A few years ago, I was at an impasse. I wanted to help grow the food movement but I refused to promote animal agriculture, and there didn’t seem to be any other option.
Early on, I had come to think of food systems and land use as vital areas of activism to create a better world. I sought out opportunities to support groups who defended food from corporate takeover, but the problem was that in promoting alternatives to industrial agriculture, they defaulted to models that included farm animals. This not only legitimized animal exploitation but created a false dichotomy in which veganism necessarily fell outside of sustainable agriculture. In fact, many people in the food movement were ex-vegans and vegetarians who were caught up in this view.
I remained vegan because I didn’t look to veganism as a “solution” that I weighed up against other solutions like agroecology or permaculture. Rather, it was a basic daily ethic, no different than my refusal to be violent towards a cat or dog. I didn’t want to compromise on this to be able to engage in the important activism happening around me, so I resolved that I would only work on projects where I could promote a plant-based version of agroecology.
This meant starting my own projects, and it wasn’t easy. Information on veganics was hard to come by and farmers were few and far between. Nonetheless, with extremely few resources, we pulled together our first People’s Harvest Forum in 2015. We were joined by veganic growers from California, Georgia, Kentucky and England. Even if nobody else showed up, we would hold a veganic space (incidentally, Veganic Space was the original intended name of the forum).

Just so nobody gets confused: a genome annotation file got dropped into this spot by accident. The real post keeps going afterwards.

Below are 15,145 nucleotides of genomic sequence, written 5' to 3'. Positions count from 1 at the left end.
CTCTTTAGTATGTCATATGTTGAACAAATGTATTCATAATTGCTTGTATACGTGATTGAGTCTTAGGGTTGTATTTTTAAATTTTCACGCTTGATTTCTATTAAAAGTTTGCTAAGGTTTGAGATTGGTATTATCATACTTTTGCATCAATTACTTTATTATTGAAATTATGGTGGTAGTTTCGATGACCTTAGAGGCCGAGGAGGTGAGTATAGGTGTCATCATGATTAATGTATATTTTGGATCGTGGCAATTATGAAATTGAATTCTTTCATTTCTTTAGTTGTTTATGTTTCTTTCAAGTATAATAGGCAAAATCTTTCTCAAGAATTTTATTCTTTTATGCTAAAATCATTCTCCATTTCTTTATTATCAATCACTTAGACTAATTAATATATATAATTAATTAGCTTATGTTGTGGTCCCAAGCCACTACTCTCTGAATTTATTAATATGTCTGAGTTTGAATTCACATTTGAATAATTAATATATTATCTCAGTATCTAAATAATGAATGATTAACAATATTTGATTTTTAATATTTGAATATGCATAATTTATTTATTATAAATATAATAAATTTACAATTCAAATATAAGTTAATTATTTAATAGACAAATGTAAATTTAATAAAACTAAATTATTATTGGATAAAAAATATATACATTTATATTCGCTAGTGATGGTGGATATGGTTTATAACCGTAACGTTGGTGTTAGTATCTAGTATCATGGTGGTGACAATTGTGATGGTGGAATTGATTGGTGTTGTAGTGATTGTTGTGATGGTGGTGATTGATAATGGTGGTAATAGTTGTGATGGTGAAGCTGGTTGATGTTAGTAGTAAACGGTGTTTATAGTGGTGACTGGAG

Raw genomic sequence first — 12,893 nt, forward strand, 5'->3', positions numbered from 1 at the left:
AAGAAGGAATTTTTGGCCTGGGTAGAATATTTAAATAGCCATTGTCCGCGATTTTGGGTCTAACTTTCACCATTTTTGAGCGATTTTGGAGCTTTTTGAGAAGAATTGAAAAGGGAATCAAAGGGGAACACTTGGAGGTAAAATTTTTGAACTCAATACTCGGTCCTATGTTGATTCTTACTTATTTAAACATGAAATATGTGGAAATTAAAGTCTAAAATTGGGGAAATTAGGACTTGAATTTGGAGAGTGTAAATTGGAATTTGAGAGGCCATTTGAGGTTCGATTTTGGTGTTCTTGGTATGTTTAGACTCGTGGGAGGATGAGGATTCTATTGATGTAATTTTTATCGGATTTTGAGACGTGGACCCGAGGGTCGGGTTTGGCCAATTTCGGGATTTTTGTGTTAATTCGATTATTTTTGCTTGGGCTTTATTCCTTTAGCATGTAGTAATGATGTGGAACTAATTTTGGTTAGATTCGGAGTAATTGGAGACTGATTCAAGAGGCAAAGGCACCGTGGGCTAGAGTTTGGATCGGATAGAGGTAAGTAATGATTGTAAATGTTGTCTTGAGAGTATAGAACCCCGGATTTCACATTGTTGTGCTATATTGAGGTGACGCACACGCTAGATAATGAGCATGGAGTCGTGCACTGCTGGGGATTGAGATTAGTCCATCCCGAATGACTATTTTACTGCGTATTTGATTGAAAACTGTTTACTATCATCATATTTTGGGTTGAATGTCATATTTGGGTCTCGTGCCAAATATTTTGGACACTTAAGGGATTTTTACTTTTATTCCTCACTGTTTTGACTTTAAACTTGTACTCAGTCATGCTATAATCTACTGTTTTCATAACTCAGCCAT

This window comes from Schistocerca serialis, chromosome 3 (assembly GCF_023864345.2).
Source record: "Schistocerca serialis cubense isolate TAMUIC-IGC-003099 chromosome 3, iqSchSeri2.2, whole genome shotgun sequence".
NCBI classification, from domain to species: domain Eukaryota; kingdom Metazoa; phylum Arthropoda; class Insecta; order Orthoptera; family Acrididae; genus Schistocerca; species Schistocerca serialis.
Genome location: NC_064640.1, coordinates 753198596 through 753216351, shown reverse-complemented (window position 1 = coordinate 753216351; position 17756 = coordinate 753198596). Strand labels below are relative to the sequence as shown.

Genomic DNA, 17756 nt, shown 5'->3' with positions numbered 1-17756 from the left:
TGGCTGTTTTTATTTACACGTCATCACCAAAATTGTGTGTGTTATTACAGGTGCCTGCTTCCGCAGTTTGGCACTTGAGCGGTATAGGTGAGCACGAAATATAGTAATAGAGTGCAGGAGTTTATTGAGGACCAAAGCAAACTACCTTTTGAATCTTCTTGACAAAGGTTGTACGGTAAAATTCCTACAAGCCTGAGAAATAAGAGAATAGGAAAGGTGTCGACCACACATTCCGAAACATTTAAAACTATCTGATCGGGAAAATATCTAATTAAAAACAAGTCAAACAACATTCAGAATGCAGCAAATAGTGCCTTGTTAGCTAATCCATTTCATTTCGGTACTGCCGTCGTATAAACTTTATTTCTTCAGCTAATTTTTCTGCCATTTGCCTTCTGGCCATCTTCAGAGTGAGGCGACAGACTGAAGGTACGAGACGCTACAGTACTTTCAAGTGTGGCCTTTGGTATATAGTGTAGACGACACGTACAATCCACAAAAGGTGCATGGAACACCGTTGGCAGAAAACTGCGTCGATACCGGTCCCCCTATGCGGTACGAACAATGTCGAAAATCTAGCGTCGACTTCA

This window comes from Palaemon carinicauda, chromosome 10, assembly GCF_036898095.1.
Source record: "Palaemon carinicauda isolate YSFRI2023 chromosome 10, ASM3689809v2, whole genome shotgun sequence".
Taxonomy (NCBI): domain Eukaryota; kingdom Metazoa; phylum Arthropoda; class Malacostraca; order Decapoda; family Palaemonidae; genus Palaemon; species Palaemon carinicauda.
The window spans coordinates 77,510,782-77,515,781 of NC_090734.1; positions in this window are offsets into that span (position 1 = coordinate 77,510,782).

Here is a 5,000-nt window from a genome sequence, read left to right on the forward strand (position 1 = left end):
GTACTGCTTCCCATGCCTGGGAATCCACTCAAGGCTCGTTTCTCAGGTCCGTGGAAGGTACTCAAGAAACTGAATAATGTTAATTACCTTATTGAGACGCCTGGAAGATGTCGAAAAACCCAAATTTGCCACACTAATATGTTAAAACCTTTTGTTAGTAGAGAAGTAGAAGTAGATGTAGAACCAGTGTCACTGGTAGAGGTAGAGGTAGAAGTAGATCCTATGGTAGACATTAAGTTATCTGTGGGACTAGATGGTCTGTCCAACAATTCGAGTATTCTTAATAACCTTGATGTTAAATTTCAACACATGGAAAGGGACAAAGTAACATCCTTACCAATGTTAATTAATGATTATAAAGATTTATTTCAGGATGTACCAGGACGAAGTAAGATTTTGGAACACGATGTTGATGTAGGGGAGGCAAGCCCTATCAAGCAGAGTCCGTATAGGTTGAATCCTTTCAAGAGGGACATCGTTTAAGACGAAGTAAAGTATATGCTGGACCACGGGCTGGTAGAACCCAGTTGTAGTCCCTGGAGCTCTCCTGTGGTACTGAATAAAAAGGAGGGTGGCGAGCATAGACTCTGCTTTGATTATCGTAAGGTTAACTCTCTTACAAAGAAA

But people did show up, and the forum presented what was probably the very first panel on agroecology in which all of the speakers were vegan agroecologists. Since then, we have continued to build the visibility of veganic farmers and their methods. Less than two years later, Seed the Commons was featured in the San Francisco Chronicle for our work promoting veganic agriculture. I am proud to say that in the Bay Area, veganics have been popularized.
Of course, there is still a lot to do. Farmers need better access to veganic education, mentorship and community; activists need to know that food can be grown sustainably without animal exploitation; consumers need an option that goes beyond organic. For all these reasons, I am very excited to share a new map on our website Veganic World. This is an ongoing project of our colleague Dr. Mona Seymour, who is researching veganic farms in the United States to build this resource for the veganic movement.
So grab a cup of tea, browse our map and find a farm near you: they may host visitors or have a CSA you can join. Read our profiles of veganic farmers and share them with friends and fellow activists. And if you want to grow your own food, take our veganic gardening class in San Francisco this month.
Support veganic farmers and help them grow a food system that is better for animals, people and the planet.